Harrisburg Telegraph from Harrisburg, Pennsylvania on April 14, 1925 · Page 3
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Harrisburg Telegraph from Harrisburg, Pennsylvania · Page 3

Harrisburg, Pennsylvania
Issue Date:
Tuesday, April 14, 1925
Page 3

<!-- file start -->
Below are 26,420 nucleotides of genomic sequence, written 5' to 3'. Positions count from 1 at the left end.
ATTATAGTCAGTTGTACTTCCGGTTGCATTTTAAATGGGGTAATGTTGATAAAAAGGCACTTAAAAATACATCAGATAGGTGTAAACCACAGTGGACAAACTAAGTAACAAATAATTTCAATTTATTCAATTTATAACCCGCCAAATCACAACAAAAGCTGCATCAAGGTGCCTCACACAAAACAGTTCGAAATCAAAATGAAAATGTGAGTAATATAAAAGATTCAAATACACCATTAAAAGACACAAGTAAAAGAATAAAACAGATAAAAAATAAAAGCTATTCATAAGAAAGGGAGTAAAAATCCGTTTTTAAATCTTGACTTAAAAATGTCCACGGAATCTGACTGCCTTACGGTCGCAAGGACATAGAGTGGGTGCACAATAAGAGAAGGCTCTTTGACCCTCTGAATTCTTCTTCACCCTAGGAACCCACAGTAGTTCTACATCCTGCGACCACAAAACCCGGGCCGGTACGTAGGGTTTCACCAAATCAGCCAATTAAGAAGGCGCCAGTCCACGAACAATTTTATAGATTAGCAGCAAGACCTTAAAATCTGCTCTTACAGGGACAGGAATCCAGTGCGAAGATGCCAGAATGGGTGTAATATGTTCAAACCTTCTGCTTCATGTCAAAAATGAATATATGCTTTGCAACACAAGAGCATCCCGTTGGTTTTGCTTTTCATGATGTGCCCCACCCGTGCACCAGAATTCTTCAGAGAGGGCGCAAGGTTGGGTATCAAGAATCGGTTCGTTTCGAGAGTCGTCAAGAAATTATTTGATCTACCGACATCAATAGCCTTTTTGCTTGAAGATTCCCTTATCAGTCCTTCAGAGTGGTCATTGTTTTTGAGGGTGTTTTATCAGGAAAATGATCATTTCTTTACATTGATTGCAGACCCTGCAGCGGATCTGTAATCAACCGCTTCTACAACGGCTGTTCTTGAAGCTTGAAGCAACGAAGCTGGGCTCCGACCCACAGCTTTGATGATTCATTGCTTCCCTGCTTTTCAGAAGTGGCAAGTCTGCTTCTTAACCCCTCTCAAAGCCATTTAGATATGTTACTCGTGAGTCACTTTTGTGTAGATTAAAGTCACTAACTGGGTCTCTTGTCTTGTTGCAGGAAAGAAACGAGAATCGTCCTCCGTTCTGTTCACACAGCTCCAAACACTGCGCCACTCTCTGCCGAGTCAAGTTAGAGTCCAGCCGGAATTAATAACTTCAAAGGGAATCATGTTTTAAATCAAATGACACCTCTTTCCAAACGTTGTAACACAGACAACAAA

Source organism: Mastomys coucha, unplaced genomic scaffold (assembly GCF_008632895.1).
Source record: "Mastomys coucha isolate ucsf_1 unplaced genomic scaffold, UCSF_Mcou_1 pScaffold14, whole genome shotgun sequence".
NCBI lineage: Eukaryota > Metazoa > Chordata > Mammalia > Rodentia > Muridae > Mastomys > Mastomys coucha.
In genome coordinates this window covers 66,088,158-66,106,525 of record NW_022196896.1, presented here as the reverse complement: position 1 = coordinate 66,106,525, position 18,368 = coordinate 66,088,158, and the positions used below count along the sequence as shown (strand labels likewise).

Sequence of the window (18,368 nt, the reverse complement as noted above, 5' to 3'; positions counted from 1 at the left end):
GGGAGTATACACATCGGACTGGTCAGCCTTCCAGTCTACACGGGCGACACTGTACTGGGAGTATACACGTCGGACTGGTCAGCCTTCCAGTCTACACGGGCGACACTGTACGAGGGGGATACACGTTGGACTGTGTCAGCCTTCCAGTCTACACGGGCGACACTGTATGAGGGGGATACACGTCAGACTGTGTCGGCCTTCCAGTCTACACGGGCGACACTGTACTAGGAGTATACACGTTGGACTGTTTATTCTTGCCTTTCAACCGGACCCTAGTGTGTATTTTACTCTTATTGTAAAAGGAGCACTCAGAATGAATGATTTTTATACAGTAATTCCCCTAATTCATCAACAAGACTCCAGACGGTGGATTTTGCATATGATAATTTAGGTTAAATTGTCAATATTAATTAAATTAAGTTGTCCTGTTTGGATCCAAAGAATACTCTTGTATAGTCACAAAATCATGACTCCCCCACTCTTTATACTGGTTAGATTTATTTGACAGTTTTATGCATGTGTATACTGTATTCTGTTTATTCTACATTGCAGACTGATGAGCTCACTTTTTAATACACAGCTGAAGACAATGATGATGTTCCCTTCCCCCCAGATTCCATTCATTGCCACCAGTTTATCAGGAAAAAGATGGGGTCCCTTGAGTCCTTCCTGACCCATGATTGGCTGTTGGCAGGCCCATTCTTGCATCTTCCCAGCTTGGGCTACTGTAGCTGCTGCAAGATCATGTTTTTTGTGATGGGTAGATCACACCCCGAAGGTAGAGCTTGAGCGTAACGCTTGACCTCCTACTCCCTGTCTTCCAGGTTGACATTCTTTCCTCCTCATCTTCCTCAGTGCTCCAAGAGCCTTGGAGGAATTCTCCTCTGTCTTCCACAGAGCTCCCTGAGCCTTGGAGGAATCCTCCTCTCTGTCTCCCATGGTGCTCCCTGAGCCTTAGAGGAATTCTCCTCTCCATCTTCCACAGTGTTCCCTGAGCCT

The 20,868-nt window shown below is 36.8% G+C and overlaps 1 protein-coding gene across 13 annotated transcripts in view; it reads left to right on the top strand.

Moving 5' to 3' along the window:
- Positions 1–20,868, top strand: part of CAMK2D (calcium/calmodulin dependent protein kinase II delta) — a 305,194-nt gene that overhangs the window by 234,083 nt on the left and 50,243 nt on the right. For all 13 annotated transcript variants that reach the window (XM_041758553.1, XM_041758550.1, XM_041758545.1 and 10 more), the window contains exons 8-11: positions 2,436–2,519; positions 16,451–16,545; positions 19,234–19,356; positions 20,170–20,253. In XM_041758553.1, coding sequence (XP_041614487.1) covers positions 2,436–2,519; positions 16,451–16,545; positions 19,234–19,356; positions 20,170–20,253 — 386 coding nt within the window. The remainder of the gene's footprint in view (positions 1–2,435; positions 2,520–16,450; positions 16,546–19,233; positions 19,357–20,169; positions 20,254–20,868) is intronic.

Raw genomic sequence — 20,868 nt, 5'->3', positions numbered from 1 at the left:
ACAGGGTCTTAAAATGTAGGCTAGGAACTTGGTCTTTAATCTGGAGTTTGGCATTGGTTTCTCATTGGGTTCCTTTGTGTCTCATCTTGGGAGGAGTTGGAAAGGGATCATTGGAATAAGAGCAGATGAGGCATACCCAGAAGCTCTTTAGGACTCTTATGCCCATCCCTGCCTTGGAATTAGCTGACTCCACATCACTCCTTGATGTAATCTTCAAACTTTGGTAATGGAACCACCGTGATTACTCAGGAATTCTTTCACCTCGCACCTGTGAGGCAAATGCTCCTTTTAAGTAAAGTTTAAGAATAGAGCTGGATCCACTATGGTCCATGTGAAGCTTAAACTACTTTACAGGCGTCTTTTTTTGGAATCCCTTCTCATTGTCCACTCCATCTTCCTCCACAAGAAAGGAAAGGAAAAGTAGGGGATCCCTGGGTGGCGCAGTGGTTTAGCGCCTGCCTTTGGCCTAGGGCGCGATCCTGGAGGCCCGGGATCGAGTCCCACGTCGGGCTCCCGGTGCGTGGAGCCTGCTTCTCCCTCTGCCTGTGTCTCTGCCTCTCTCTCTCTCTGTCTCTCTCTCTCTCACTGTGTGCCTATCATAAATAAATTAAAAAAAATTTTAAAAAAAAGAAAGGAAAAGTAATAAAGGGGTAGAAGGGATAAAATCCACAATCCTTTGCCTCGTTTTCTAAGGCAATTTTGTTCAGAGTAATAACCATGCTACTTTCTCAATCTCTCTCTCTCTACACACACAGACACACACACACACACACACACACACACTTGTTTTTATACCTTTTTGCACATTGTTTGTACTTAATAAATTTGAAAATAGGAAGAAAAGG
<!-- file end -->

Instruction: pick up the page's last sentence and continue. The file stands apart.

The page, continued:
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APRIL' 14, 1925 . HARHISBURG TELEGRAPH Adamsons Adventures a"'ack th By 0. Jacobson TUESDAY, APRIL 14, 1925. CSiocfraphtc ashes lCETFACEFAMOUSFOIKj TUESDAY EVENING, mm ALBERT XELSOX MARQUIS fays: "A study of biographic sketches H like uslnit a compass pointing tin way to nuccess. Education, environ - litem and opportunity tell the story of eminent careers." (i . ... Albert Nelson Marquis ' Founder of "Who's Who In Amorlea" One cannot discount the zest and enthusiasm of the man who begins ill lni;. Over twenty years ago 1 met Albert S'tlson Muruuis. who was at that time launching an enterprise which everybody prophesied would meet with failure. He hud conceived the idea of publishing a "Who's Who in America." Beginning the volume in a modest way. that little red book has kept on growing until to - day it bus essmned the proportions of an unabridged dictionary, and, best of nil. it is thoroughly accurate and reliable. Few people realise how much effort is expended in getting the simple facts about eminent people in America for this well thumbed volume. There are usually three facta that people In general want to know about folks when and where they were born, and what they have done. These are the Invariable questions of the inquiring mind. In spite of the sorrowful sympathy of friends at the Mart. Albeit Marquis with characteristic persistence . kept right on making his biographic dictionary 'Who's Who" the best he could make it, issuing a volume eety two years until It has grown to be the largest "Who's Who" in the world a biographic encyclopedia with the total number of pages runnins far into the thousands. The next edition for 1925 and 1926 volume four, teen will approximate twenty - five thousand complete biographies of living men and women In America who have done things. The recent craze, of cross word puzzles has stimulated Interest in dictionaries, and now the biographic cross word puzzles have stimulated Interest in "Who's Who" and encyclopedias. Although wlih a name that sounds French' or English, Albert Nelson . Marquis is a real American, born in Brown county,. Ohio. 1 - eft an orphan at an early age, to the credit of old - fashioned, sterling grandparents, he received a thorough education while . devoting his spare time helping his grandfather in the general store.' After the death of his grandfather, young Albert secured a position in a publishing house In Cincinnati. One day there seemed a prospect of leaving his job and he made up his mind to strike out for himself. He registers his red letter day in Chicago, for there he conceived the plan of a national biographical reference book to be published at regular Intervals. In 1890 he launched his first edition of "Who's Who in America." w ith eight thousand sketches of living leaders. "Who's Who" deals only with those living at the time the records are. made. , When they have passed away there is a reference to a previous "Who's Who" in which appeared the sketch, so that succeeding volumes form a reference library. It is undoubtedly one of th most useful books of reference in the libraries to - day, serving not only as a literary and social register but as a business directory of eminence. Tilting back in his chair Mr. .Marqute commented: i "A study of biographic sketches is like a compass pointing the way to success. They all seem to revolve around formulas of environment, education and opportunity that evolve careers." i Albert Marquis was president of the Hamilton Club of Chicago, the largest Republican Club in the Vnited States, but his one hobby Is the . big book. : He has focused the attention of the world on the interesting and worlh - while achievements of the .'great.: men and . women in America. Kditor's Note: Who Is your inoM popular baseball Jjero. movie Mar, college president, professor, author, solfer, athlete, composer, public official, radio nrtist or. announcer? Send I lie names of yonr ten favorite to .loe Mitchell Chappie. "The Attic' Waldorf - Astoria. New York,. X. V. Copyright.. l!'.'i. by Joe Mitchell Chappie. ' 2V II :A ' . . . (Copyright, IMS, by. Tl BtOrtijjctJnr j . . florist j iik& i I Entertain For Daughter Danron April 12. Mr. and Mrs. Walter Lepperd. . South Market street, entertained Friday night in honor of the birthday anniversary of their daughter, Sylvia L,epp?rd. Guests were: Uenevieve Martin. Viola Bender, . Florence Boylcs. Janet Smith, Dorothy Paget, Romaine Mumper, Kathryn Boyer, Anna Caroline Mader. Earl Miller, Carl Kluck. Carl Zerflng. Edgar Smith, Ruth Noye, Mary Kluck. Jean LJghtner, Helen l,ouise Wagner. Marjorie Zer - fing. . Sylvia Uepperd. Elizabeth Spease. Doris Boyer. Ruth Ushtner. Elsie Jane Kirkex. Martha Mumper, Charles Iepperd. Mr. and Mrs. Charles Wagner. Mr. and Mrs.'Oscar Wagner, Mrs. Thomas Hard. Mrs. Charles Noye, Mrs. James Fickes, John J. Wahl. 1 THE HAWK Q I By DANE COLLIDGE Zi meat unto. Pinehurst Golf - ttnefcarat. N'. C. April 14. In the Tin Whistles medal play handicap, played here, there was a tie for low net In Class A between O. M. Howard, of Pinehurst, and Thomas Morrison, of Pittsburgh, with cards of R4 - 7 - 7" and S6 - 9 - T7. In Class B, J. Ij. WelUr, of Westmont, Quebec, won with a card of 82 - 9 - 73. Class C was won by H. F. Ish. of Boston, with a score of 92 - 16 - 76.. C. F. Conn, of Wayne, Pa., was winner of Class D with 92 - 32 - 60. M Cub pat up good fight." TTT they are Heinz Beans they are oven - baked. if they are oven - baked they are more digestible, more nutritious, and finer flavored. ( you prefer your beans ? baked look for "oven - JL baked" on the label. OVEN - BAKED BEAIfS 'With tomato sauce Wbtn in Piltshurgb tiiit tbi Htinz kitchtnt Cop.vrijht. 1P25. by Dane Coolidje. lTALMi:T X. Anita Rrturna Alone At last the - llavvk understood why j Anita rontinued to travel about with Cam Clark when she hated and tear - ed him. It was only by submitting to her stepfather's will thut she saved her mother's life. "He's taken Anita with him on some terrible journey," Mrs. Clark told the hawk. "He wouldn't say where it was and I've been waiting day and night for over a week, not knowing what wojld lmppen. it une leaves him o. It's horrible, horrible!" "Where is Clark?" the Hawk asked abruptly. "I don't know," she said. - "They drove on! south." "South:" he repated, "were they going to cross that desert? I wonder what he's up to now." "I shouldn't have Set her go," sighed the woman, and the Hawk suddenly remembered Anita. "I'll go und get her." he ottered. "No don't!" she shuddered. "He'll kill her 'if you do. Just wait Anita will he back."' "What makes you think she'll come bark?" he demanded. "She was getting desperate sobbed the woman. "Just before she left she gave me this pistol, and cocked it. And she told me, ir he came back to hold it hard and pull the trigger. But she lyiiowg 1 can't do it I'm afraid!" She started towards the door, and as the Hawk folio 1 after her she laid her hand on the bolt and looked back. "Please go." she whlsperei?. As the Hawk rode for home he remembered the (lurk spring day When Clark's gunmen had swooped down on the settlors what whs there to keep him from raiding behind the wall, and driving olt his cattle with the rest? The Hawk rode like the wind, but when he reached home nil was quiet and Dull Knife only laughed at his fears. All next morning the Hawk kept his eyes on the rustlers' trail. It came sig - zagging down from one bench to another, a line of white 'against the red of the wall, and along towards noon he saw a horseman, top the rim and come spurring down the shnly slope. "That's Cavey.'" pronounced Dull Knife, looking up. " "Yes. and something has hup - pened." stated the H.twk, Dull Knife burst Into a laugh but when Hooten came galloping towards tlirm lie stopped short and rushed out to meet hlin. "What's the matter. Cavey?" ho culled. "Was It Cheaters?" "Yes, and the murderln' scm - of - a - goat killed Cub l.ee!" rrkd Hooten. "Looky hero what they did to my hondr , His grizzled head drooped nnrt as they led hint into the cabin the tears ran down his cheeks. "Cub put, up a goood fight,' he said, "but Uv'k was iirfln him. J'oor Cub, I loved him like a son." lie sMt down on tnc ixn wnlle th llnwk bound up his hand and Dull Knife poured out some strong coffee and (hen, straightening up, .he hmped out and mounted his horse' and galloped away towards town. "Well whnl'H wc do?" demanded the Hawk.' "Walt here," and. answered Dull Knife, "until Cnvey gits back, They's Doing to be hell over this." They waited,, gatnertng spare horses for the posse to ride and rooking bread and meat to take with them: and the Hawk was Impatlcnt - v wstchlng the rond when he saw Clark's team of grays round thpolnt. But this time. Instead of Clark wilh Anita beside him, there was only the trim figure In blue. Hfie had left Old Cheaters, at last. Half standing In her seat she brought th. grays to a stop, and the Hawk ran nut to meet her; but Dull Knife, looking nut, merely grunted to himself and went back to make more bread. Anita Morgard'lge loked pale snd drawn, hut as th. llnwk held up his hands she smiled and Jumped out Into his arms. "I'm so glad." she sighed. "I wan afraid you might be gone. Ifav you heard shout him? Mr. Clark?" "YeSb" nodded the Hawk, releasing snd tlng the grays to a tree. "Sit down you're nil tired out." I drove clear from ie rnttrt.1 The Hawk shook his head, and sat down. "I guessed It, though," he answered moodily. "They've killed two of Hooten's men, already." . 'Cavey came through here a while ago with his hand all shot up and said they killed Cub Lee. He's gone down to rouse the settlers." "O you aren't going with him?" she gasped "Why, sure," he smiled. "Why not?" , , "But you might get killed!" she protested. "Don't think so." he said. "But poor old Cavey feels awful bad said he loved Cub Lee like a son." "I wish you wouldn't go," she coaxed, after a silence. "He's hired some desperate men and they get fifty dollars all around for every rustler they kill. Can't you stay away this time for me?" She glanced up at him appealingly but the Hawk did not answer he remembered what Cavey had done for him. When lie was ;u distress, with his cowboys dead for sleep und the night with its stampedes coming on. Cavey Hooten and his rustlers had ridden to ills rescue and saved Ills steers froip Clark. Could he refuse, to do as much for Cavey? lie had not promised him it was taken fot granted. "We're waiting for tne seiners, ' he said. "I believe you .like to fight," she recused w.th sudden heat. "That's; why I hate him he's a killer." i "Yes. he's a killer, and a cowardly j .one. too. Your mother said he even threatened you. Well. If somebody doesn't go, In and - put an end to this " "1 don't want you to go," she shuddered. "You don't know you1 wouldn't believe how he hates you. j He's offered his men a thousand dollars reward and the first one that sees you will shoot." "Yes, and I'll shoot, too!" returned the - Hawk.' "He's taken the worst of all those gunmen he had and 1 heard him telling Connolly what they'd do. They're going to kill every man that they meet In the trail until they get to your NA cows." "Then they'll have to kill me," stated the Hawk. "Hut why can't you open your fence und drive the cattle down on the plains again? You Know tneyll Lie perfectly safe. Aren't you ever, ever, satisfied?" - "Not when they talk lik that I'm not. The man never Uvea that could tell me to give the trail, and I'll light for my rights till I die." "Do oou want to get killed?" she asked. "No, I've got too much to live for and especially since you came up here hut I'll tell you Just exactly how I feel. Cavey fnoten has been my friend, he's done me favors time und again, and I can't go back on ti I in now. When I was about to lose my steers hcrode down and helped me save them and Cub Lee and Hilly helped, too. In the oIH days my father was a Texas ranger and they never turned their back on friend or foe. Those days are gone now, but I try to live up to them, and If I die I'll go down lighting." She sat beside hlin brooding, gazing vacantly Into space, until at last she rose up reluctantly. "Well, good - bye, then," she said. "I'm sorry." "Sorry for what, ne neinnnned, stnrtlcd. She met his eyes then but she did not answer. "You know," she replied at last. "I'm sorry we enn't be friends." "Yes, but w are friends!" he pro. tested. "You're the best friend I've got my whole world moves uround you I" "No," she said, a glint of anger In her eyes, "you think more of Cavey Hooten." ' . , '.'Yes, I do!" she returned, starting to untie her, horses, "and 1 never knew a Texan yet that wasn't a killer at heart, Jhat' all. you think about killing!" Copyright. 1 i2.. by Dane Cool Id g. Continued to - morrow made ix a Jiffy This attractive' dress cuts entirely In one piece, us shown in the accompanying diagram, enabling even the woman who has never sewn before to make herself a frock from this pattern, which comes In sizes 1(1 years, 36. 38, 40, ii und 41 inches bust measure. It would be very pretty developed In a printed silk, to wear when you entertain, or to a bridge luncheon. For wurm weather weur, a pretty colored or novelty cotton would be nice. For the 36 - lnch size, 3 yards of 40 - lnch material are icituired. 1'rlce 15c, in stumps or coin (coin preferred). Our patterns are inude by i the leading fashion designers of New York City, und ure guaranteed to tit perfectlyi Our new Pattern Book contains hundreds of styles Just what will be worn during the spring und summer. Styles for morning, afternoon and evening. And nine picture - dressmaking lessons. You just glunce at the pictures and see how the styles are made. Nothing could be more simple. Any beginner cun make an uttructive dress with I the help of these picture lessons.! With this book, you can save money on your own and your children's clothes. Ho, It would be a good idea to , send 10 cents now for your copy. Address Fashion Department, Mar - rlsburg Telegraph. Klafmin It ,0ut Cleveland, April 14. Jo. Klugmitn, reservt second baseman, was added to the Clevelnnd Indians enaiialiv n nlgbl nnd a day I knew 1 rntild I list when he turned an ankle In a list thrm hnin: but do ynu knowlanme with Hie ltd t Clnolnnutl, tnst tlmy'r riding to g In behind ; HI Injury ,v as thought not to be you and drive off all your cattUV i serious. ' IMfts: IF Mfly Th.y w.r. brother offlc.ri. But on. bad b..n a formtr w..th.art of th. oth.r'a wif. Thrown tog.th.r by fat. at , n Uolat.d army post, it iud r d.nly fall to th. format iw..t - heart to guard th. honor of i his fri.nd'a wif. whan chine. . brought a n.w nd unscrupulous lov.r into h.r llf.. Th. drama d.v.lopd with appal - : lings wif tn.s - and as always. ' , bapp.m wh.n a wife forg.ta ' . h.r honor and h.r reputation ; , - " - it could only and in tragedy. ' ' No girl can r.ad this gripping story and not find powerful ' l.aaon and warning in it It ' . appaars undar the title: "The I Double Prie.," with many ernaf ibtorblni futures In Tru. ' ' terr Msf.ilnt for Msr - Doat ; mil it, ' AtalUtwtaaxit Hi ) - HARRISBUBQ Founded 1871 Beginning Tomorrow A Sale of Frocks Smart Spring and Summer Styles That Reflect the Charming Note at a Very Enticing Price Naturally you look for something out of the ordinary here, for a store that does unusual things gives unusual values. Here, for example, is a collection (especially acquired for the occasion) of smart, new, fresh frocks' made to sell regularly for more. The Price In This Sale These Frocks were secured from - a maker who specializes in inexpensive Frocks, but gives them an expensive "look." Get the point? You wouldn't expect to pay so little as 5 dollars for them! And you'll agree with this when you see them. Some are in the window. t in white, natural and colored linens. in broadcloths in those dapper stripes and fetching small - all - over checks. ' in linen and voile - combinations. Every Frock with youth - giving lines, well made, full cut. Sizes to 46. OX SALE BOWMAN'S THIRD FLOOR "Artists are born not made". Well, that may or may not be true. Many acquire the art of painting. They have a natural bent for art. With instruction one may do very fine work. And surely there is no more satisfying thing than to achieve art for the love N of the work. - s Mrs. H. E. Mutch will give lessons in China - Painting and Parchment Lamp Shades, Beginning Tomorrow A place Is set aside In the Easement, the home of eomo of the finest nd prettiest Chinaware in town, where Mrs. Mutch will be, pleased to receive our customers. No charge will be made for lesions when .material are purchased here. This innovation la . to promote the ait of china painting and parchment lamp shade painting. We are equipped with supplies: China Painting Outfit. 5.00. Lamp Shade Outfit, 3.00. . ' ' . Paints, brushes, plate dividers, marking pencils, Talettes, and the various utensils , for the work. Visit I he Department Bowman's Basement Cadet Silk Stockings Have the Van Dyke Heel and Toe Which Give Extra Strength and Achieve Perfect Fit : ' There is 'as much discipline put into the making of Cadet . Silk Stockings as there is sturdi - ncss m.', the quality rand both are of the highest order. Of an excellent quality thread silk, they. reflect the richness you . desire in high - class Hosiery, The , colors are especially attractive. ' XUC11B1C VJ IUU9 DUVIlgilll iV , r nA flil a a r,'nfnrr1 I Jllli IUC I1LV1 AAV& DV1V w v iuavi Wi mrr ' ' m 4 - w ' . 'J t'bt i. ,n till!! i km ,..ftl m 1 there are. 22 inches of silk in the length of the leg. These Stockings Cadet we are specializing at 1.95 to 2.50 a pair. . , , .. Bowman's Main Floor " ; . " '.: i? '(